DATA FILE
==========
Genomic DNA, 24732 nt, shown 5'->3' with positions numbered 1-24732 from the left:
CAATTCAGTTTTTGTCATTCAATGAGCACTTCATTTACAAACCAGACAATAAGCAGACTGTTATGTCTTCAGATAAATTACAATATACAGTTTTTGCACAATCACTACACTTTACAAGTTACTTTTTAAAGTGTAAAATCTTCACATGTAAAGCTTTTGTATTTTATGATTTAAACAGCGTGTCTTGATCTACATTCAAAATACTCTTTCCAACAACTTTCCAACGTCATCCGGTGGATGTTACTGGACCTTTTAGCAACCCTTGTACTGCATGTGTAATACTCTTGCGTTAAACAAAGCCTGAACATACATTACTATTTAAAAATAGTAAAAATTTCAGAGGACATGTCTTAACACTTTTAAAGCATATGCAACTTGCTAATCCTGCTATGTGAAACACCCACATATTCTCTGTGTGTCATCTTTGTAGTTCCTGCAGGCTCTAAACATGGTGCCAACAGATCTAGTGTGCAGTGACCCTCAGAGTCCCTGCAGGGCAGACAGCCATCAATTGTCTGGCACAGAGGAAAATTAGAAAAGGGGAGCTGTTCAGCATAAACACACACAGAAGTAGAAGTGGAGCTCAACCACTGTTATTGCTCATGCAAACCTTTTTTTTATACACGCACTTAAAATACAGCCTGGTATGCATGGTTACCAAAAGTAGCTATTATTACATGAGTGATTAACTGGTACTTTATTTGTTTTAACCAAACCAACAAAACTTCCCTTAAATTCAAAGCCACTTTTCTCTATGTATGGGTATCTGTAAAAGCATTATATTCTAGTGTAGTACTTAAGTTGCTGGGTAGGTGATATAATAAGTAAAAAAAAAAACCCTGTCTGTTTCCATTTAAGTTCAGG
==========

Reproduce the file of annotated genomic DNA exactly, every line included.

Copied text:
Genomic DNA, 24732 nt, shown 5'->3' with positions numbered 1-24732 from the left:
CAATTCAGTTTTTGTCATTCAATGAGCACTTCATTTACAAACCAGACAATAAGCAGACTGTTATGTCTTCAGATAAATTACAATATACAGTTTTTGCACAATCACTACACTTTACAAGTTACTTTTTAAAGTGTAAAATCTTCACATGTAAAGCTTTTGTATTTTATGATTTAAACAGCGTGTCTTGATCTACATTCAAAATACTCTTTCCAACAACTTTCCAACGTCATCCGGTGGATGTTACTGGACCTTTTAGCAACCCTTGTACTGCATGTGTAATACTCTTGCGTTAAACAAAGCCTGAACATACATTACTATTTAAAAATAGTAAAAATTTCAGAGGACATGTCTTAACACTTTTAAAGCATATGCAACTTGCTAATCCTGCTATGTGAAACACCCACATATTCTCTGTGTGTCATCTTTGTAGTTCCTGCAGGCTCTAAACATGGTGCCAACAGATCTAGTGTGCAGTGACCCTCAGAGTCCCTGCAGGGCAGACAGCCATCAATTGTCTGGCACAGAGGAAAATTAGAAAAGGGGAGCTGTTCAGCATAAACACACACAGAAGTAGAAGTGGAGCTCAACCACTGTTATTGCTCATGCAAACCTTTTTTTTATACACGCACTTAAAATACAGCCTGGTATGCATGGTTACCAAAAGTAGCTATTATTACATGAGTGATTAACTGGTACTTTATTTGTTTTAACCAAACCAACAAAACTTCCCTTAAATTCAAAGCCACTTTTCTCTATGTATGGGTATCTGTAAAAGCATTATATTCTAGTGTAGTACTTAAGTTGCTGGGTAGGTGATATAATAAGTAAAAAAAAAAACCCTGTCTGTTTCCATTTAAGTTCAGG